Here Mrs. Stanhope came over and sat on a stool beside him, and put her hand in his. He stroked it gently and went on:-
“I was especially anxious not to worry her about this time, for there was a hope that our wishes for a child were to be realised, and in my very anxiety to save her from trouble I created the very thing I dreaded. Some little question arose between us; a matter in itself of so small importance that I have quite forgotten it, though the issues then bearing on it were big enough to be remembered. For the purpose of my work things had to be settled in my way, but I could not explain to her without letting her share the worry, and, in addition, I feared that as we were at two, my having held back anything from her might be construed into a want of confidence. Thus it was that her opposition to me became far graver than the occasion itself warranted; and in my blind helplessness, with no one to confide in, I began to fancy that the reason of her opposition was that she did not love me. Let me tell you, old friend – you cannot know, since you were never married – that when once you raise this spirit it is hard to exorcise it. It grows, and grows, and grows, like the genius in the ‘Arabian Nights,’ until it fills the universe. With this fatal suspicion in my mind every little act of petulance or self-will, everything done or undone, said or unsaid, became ‘proof as strong as Holy Writ’ that she did not love me; until I grew morbid on the subject. Like the people of old, I wanted a sign.
“One day the strain of silence became too great for me to bear. I broke my resolution of reticence, and taxed her that she did not love me. At first he laughed; for she felt, as she told me afterwards, that the idea was ridiculous. Anyhow, I did not wait to understand, or to weigh her feeling. Her laughter maddened me, and I spoke out some bitter things. ‘Oh, yes, my dear, I did!’ [This in response to a pressure from the hand that held his, and a warning finger of the other raised.] She tried to bear with me bravely for a while; but at length her feelings mastered her, and the tears rose in her eyes and trickled down her cheeks. But even then I was obdurate. The suspicion of weeks, and all the bitterness of it which had kept me awake so many nights, could not be allayed in a moment. I began to doubt even her very tears. They might, I thought, have come from annoyance at having to explain, from chagrin, from vexation, from anything except the real cause, true womanly and wifely feeling. Again I wanted a sign. And I got it.”
His wife’s hand closed harder on his; I could see the answering pressure of his hand as he went on:
“She had been dusting the little knick-knacks in the drawing-room, using for the purpose a duster of a peculiarly aggressive pattern. It was one of a set put aside for this special purpose, and therefore chosen of a colour not to be confused with the rest of the domestic appliances. She still held this in her hand; and whilst I stood looking at her with something like rage in my heart, and with my brain a seething mass of doubt as to her half- hysterical sobbing, she raised the duster unconsciously to her face and began to wipe her tears away with it.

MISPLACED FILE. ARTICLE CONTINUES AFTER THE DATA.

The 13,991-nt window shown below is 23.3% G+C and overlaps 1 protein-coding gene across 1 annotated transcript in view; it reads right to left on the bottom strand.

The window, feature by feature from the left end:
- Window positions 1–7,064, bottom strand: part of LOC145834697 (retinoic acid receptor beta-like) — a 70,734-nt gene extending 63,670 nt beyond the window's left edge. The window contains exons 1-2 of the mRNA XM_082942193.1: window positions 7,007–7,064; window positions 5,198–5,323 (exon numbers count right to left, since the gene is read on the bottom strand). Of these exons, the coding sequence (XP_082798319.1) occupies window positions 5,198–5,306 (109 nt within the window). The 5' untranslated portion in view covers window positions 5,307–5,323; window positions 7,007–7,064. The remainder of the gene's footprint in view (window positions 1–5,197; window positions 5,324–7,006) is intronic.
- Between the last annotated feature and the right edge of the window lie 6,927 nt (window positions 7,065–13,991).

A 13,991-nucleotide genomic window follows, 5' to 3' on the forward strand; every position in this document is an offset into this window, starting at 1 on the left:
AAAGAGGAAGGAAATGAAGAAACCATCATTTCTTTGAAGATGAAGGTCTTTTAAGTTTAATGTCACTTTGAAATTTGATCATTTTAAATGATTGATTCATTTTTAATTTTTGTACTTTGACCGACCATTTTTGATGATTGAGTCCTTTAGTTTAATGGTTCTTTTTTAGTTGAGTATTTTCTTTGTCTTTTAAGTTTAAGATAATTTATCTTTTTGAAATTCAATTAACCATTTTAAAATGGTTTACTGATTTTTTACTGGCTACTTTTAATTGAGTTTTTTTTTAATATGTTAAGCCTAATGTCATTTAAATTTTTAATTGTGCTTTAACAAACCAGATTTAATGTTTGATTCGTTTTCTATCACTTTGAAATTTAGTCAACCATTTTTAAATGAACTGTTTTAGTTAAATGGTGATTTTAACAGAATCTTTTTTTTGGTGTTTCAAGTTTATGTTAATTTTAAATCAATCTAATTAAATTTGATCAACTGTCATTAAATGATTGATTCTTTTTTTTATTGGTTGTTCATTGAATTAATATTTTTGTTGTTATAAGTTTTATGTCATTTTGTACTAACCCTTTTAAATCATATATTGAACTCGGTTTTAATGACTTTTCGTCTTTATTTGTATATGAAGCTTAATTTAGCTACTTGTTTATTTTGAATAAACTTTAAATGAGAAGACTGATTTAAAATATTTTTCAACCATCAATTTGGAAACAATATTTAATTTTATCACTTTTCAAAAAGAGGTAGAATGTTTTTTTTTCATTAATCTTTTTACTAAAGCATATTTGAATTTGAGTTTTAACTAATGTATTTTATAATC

“That settled me! Here was a sign that not even a jealous idiot could mistake! Had the thing been less gaudily hideous, had it even been clean, I might still have wallowed in my doubt; but now the conviction of the genuineness of her grief swept me like a great burst of sunshine through fog, and cleared it away for ever. I took her in my arms and tried to comfort her; and from that hour to this there has never been – I thank God for it with all my heart – a doubt between us. Nothing but love and trust and affection! I noticed where she placed the duster, and in the night I came and took it and put it safely away. Do you wonder now, old friend, why I value that rag; why it has a sacred value in my eyes?”
By this time Mrs. Stanhope was shading her face, and I could see the tears roll down her cheeks. “Frank, dear,” she said, “let me have your key a moment?” He handed the bunch to her without a word. She selected the key, opened the table top, and took out the duster, which she kissed. Then turning to her husband, as she dried her eyes, she said, “Frank, dear, this is the second time you have made me cry in my long, happy life; but, ho, how different!” Stanhope spoke: “Lily, dear, the first time you used that duster I noticed the glaring contrast of its colour to your black hair, and now it holds its own against the coming grey,” and he took her in his arms and kissed her. She turned to me and said: “I think the story was worth the telling – and the hearing – don’t you? I have allowed this poor, dear old rag to remain in its place of honour all these years because my husband wished it so; but now it shall hold its place in my heart as well as his. God does not always speak in thunder; there are softer notes in the expression of His love and tenderness. Oh, Frank!”
What more she said I know not; for by this time I had stolen quietly away, leaving them alone together.
A Yellow Duster End